Tuesday, March 3, 2015

World wildlife Day - March 3

BSc Psychology students at Topslip Tiger Reserve celebrating World Wildlife Day as a part of field~based learning in Environmental Psychology. With Mr Mohammed R Saleem President Environment Conservation Group.
Environment Conservation Group, a city-based non-governmental organisation, is conducting a two-day awareness camp on wildlife trade from Monday to mark the World Wildlife Day, observed annually on March 3.
The camp is being conducted for Saraswathi Thyagaraja College students at Topslip in Anamalai Tiger Reserve.

Certificates were issued to all the participants by ECG

Bsc Psychology Team

Certificates Issued by Environment Conservation Group Mr Saleem

Environmental psychology is a field of study that examines the interrelationship between environments and human affect, cognition and behaviour.

Saturday, February 14, 2015

Quo Vadis College Campus

Quo Vadis College Campus - Higher Education in India

This is  the collection of papers on college education presented by me at various national and international  conferences.
Though I started the work before one year, I am in a hurry to publish it before this academic year.

Sunday, February 1, 2015

Colour Psychology and Fashion Trends

Dr. Janetius, Ms. Shenbagam, Department of Psychology & Ms. Shilpa Ayu, ST., Department of Management Studies. Paper presented at the National Conference Harmony 2015 on Fashion and home textiles, Coimbatore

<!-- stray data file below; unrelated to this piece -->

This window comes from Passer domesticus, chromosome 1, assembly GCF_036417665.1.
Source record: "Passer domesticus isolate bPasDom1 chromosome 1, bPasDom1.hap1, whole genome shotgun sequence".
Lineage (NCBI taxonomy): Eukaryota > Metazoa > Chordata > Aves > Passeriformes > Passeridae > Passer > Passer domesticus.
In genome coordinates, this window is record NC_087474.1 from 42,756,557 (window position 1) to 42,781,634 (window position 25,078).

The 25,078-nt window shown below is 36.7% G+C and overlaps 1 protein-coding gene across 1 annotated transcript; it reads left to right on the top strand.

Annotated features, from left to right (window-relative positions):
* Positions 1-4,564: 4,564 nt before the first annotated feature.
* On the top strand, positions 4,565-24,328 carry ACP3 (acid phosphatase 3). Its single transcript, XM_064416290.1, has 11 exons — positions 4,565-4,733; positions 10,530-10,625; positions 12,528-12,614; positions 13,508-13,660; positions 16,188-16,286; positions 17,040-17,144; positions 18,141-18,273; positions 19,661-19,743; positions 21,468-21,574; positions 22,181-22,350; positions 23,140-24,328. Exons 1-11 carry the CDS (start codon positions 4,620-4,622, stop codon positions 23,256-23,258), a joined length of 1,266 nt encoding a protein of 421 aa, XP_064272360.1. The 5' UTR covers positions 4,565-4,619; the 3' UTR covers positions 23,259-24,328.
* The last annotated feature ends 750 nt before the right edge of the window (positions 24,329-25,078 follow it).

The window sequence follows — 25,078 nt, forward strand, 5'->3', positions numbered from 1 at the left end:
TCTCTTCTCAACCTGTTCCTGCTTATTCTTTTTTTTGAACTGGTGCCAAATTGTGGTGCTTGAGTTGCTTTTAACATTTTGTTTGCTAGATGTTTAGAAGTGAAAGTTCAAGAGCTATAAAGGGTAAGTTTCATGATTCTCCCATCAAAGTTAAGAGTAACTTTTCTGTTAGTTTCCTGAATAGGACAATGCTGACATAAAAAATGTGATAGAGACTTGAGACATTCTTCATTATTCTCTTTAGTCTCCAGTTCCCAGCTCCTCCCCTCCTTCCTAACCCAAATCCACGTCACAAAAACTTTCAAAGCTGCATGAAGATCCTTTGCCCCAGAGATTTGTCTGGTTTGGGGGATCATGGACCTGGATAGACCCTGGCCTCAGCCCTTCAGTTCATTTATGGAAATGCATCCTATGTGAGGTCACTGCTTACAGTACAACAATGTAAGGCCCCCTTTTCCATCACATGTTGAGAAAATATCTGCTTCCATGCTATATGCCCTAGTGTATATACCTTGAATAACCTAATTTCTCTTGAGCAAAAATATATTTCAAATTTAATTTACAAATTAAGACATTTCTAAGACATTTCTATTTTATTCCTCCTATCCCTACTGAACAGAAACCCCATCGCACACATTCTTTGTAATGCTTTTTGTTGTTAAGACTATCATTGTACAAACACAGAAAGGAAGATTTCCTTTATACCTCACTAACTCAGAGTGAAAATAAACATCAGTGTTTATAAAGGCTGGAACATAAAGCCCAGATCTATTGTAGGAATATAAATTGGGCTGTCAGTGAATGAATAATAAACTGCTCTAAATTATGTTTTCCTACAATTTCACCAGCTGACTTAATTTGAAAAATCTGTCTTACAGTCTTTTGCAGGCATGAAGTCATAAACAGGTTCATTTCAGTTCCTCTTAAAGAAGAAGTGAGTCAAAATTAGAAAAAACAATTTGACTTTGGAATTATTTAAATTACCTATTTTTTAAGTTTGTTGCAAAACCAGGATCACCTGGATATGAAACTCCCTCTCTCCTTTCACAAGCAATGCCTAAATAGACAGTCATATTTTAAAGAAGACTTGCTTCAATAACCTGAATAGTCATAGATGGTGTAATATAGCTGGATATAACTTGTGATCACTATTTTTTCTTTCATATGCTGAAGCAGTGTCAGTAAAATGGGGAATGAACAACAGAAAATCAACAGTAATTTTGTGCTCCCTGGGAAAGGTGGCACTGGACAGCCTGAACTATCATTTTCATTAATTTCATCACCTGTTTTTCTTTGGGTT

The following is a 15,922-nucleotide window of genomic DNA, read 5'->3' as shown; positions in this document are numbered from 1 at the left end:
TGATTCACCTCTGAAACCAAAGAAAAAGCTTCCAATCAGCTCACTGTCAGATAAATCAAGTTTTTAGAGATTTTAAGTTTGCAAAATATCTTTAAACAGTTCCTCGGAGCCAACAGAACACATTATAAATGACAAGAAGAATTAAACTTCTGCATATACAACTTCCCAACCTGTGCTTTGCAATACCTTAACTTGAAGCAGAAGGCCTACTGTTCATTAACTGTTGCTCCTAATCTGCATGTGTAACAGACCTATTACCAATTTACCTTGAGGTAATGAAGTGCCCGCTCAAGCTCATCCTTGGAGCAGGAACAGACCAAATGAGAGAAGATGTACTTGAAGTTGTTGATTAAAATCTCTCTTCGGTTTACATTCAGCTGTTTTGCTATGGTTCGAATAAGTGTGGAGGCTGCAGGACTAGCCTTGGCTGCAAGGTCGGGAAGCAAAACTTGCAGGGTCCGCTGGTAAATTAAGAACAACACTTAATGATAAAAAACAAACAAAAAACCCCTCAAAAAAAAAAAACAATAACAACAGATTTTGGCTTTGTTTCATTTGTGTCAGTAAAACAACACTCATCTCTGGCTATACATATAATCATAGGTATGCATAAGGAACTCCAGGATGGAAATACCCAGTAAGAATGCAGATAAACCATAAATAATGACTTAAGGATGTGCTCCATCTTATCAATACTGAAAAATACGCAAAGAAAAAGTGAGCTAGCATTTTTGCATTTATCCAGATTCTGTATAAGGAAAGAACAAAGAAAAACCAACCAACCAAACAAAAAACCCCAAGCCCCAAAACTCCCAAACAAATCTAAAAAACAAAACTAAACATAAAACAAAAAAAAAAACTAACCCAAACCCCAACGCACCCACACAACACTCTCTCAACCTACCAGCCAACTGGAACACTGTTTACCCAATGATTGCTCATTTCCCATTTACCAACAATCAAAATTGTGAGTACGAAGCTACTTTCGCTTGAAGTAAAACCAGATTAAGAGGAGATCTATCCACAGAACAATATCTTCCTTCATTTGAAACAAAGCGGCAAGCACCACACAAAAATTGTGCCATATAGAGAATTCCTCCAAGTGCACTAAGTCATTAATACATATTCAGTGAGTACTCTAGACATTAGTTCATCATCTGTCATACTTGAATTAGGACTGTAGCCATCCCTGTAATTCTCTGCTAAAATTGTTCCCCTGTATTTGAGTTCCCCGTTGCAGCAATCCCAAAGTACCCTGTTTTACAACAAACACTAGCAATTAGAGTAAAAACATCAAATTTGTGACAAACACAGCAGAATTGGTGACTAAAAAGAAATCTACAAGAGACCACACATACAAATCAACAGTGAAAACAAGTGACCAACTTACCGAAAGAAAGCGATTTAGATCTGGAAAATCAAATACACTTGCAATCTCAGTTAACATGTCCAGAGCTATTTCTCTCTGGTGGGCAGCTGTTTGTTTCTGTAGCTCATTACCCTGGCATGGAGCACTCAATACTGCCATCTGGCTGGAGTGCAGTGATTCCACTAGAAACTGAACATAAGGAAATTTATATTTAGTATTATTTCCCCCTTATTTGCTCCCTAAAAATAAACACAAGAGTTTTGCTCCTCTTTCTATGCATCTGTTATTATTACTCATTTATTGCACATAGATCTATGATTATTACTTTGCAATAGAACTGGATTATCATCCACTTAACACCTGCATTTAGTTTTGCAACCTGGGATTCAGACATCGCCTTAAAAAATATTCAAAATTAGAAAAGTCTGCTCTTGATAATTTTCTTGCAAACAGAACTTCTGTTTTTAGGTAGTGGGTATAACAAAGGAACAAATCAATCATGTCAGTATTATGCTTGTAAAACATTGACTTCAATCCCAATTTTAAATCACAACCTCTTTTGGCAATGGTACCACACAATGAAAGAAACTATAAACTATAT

Colour PsychologyIndia today is becoming a fertile hub for budding fashion designers as youngsters are becoming increasingly fashion conscious, owing to exposure to media influence. Preference for particular colour or dress is a deeply rooted emotional response which may not offer any apparent rational answer. Psychologists down through the centuries maintain that colour preference is related to human personality and colours have an impact on our moods, feelings and behaviour. Colour or colour preference is a silent vibration giving specific meaning and message to the person who uses and, it sends a strong message to people who see (Mahnke, 1996).
Colour PsychologyTraditionally colours are identified from rainbow and the seven colours of the spectrum. The International Commission on Illumination (CIE - Commission internationale de l'├ęclairage) suggests that the human eye can detect approximately 2.38 million colours. The ability of human eye to distinguish meaningful difference in colour tone and shade is limited by visual capability of the individual. The powerful influence of colour regulates our choices from selection of phone we use, bike we ride, car we drive, food we eat, clothes we wear and house we dwell.